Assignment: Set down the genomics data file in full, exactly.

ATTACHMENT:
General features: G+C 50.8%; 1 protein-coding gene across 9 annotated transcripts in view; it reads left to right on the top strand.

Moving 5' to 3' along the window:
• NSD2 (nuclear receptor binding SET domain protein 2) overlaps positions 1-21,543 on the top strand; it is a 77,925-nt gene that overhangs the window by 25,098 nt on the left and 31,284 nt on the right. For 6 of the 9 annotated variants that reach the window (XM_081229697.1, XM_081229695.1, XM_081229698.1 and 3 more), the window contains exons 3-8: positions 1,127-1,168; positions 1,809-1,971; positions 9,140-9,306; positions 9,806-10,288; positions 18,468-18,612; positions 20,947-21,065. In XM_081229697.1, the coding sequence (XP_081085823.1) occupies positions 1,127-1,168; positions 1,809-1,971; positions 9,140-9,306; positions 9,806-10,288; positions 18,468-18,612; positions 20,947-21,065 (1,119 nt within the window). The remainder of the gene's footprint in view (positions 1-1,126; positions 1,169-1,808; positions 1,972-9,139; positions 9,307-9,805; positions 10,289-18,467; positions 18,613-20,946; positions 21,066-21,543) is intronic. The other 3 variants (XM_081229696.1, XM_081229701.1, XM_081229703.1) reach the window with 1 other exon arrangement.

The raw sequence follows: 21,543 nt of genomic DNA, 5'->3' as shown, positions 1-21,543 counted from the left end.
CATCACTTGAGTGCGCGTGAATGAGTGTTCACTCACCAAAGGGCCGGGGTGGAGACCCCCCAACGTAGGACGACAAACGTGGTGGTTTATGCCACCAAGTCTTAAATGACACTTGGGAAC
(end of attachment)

General features: G+C 50.8%; 1 protein-coding gene across 9 annotated transcripts in view; it reads left to right on the top strand.

Moving 5' to 3' along the window:
• NSD2 (nuclear receptor binding SET domain protein 2) overlaps positions 1-21,543 on the top strand; it is a 77,925-nt gene that overhangs the window by 25,098 nt on the left and 31,284 nt on the right. For 6 of the 9 annotated variants that reach the window (XM_081229697.1, XM_081229695.1, XM_081229698.1 and 3 more), the window contains exons 3-8: positions 1,127-1,168; positions 1,809-1,971; positions 9,140-9,306; positions 9,806-10,288; positions 18,468-18,612; positions 20,947-21,065. In XM_081229697.1, the coding sequence (XP_081085823.1) occupies positions 1,127-1,168; positions 1,809-1,971; positions 9,140-9,306; positions 9,806-10,288; positions 18,468-18,612; positions 20,947-21,065 (1,119 nt within the window). The remainder of the gene's footprint in view (positions 1-1,126; positions 1,169-1,808; positions 1,972-9,139; positions 9,307-9,805; positions 10,289-18,467; positions 18,613-20,946; positions 21,066-21,543) is intronic. The other 3 variants (XM_081229696.1, XM_081229701.1, XM_081229703.1) reach the window with 1 other exon arrangement.

The raw sequence follows: 21,543 nt of genomic DNA, 5'->3' as shown, positions 1-21,543 counted from the left end.
CATCACTTGAGTGCGCGTGAATGAGTGTTCACTCACCAAAGGGCCGGGGTGGAGACCCCCCAACGTAGGACGACAAACGTGGTGGTTTATGCCACCAAGTCTTAAATGACACTTGGGAAC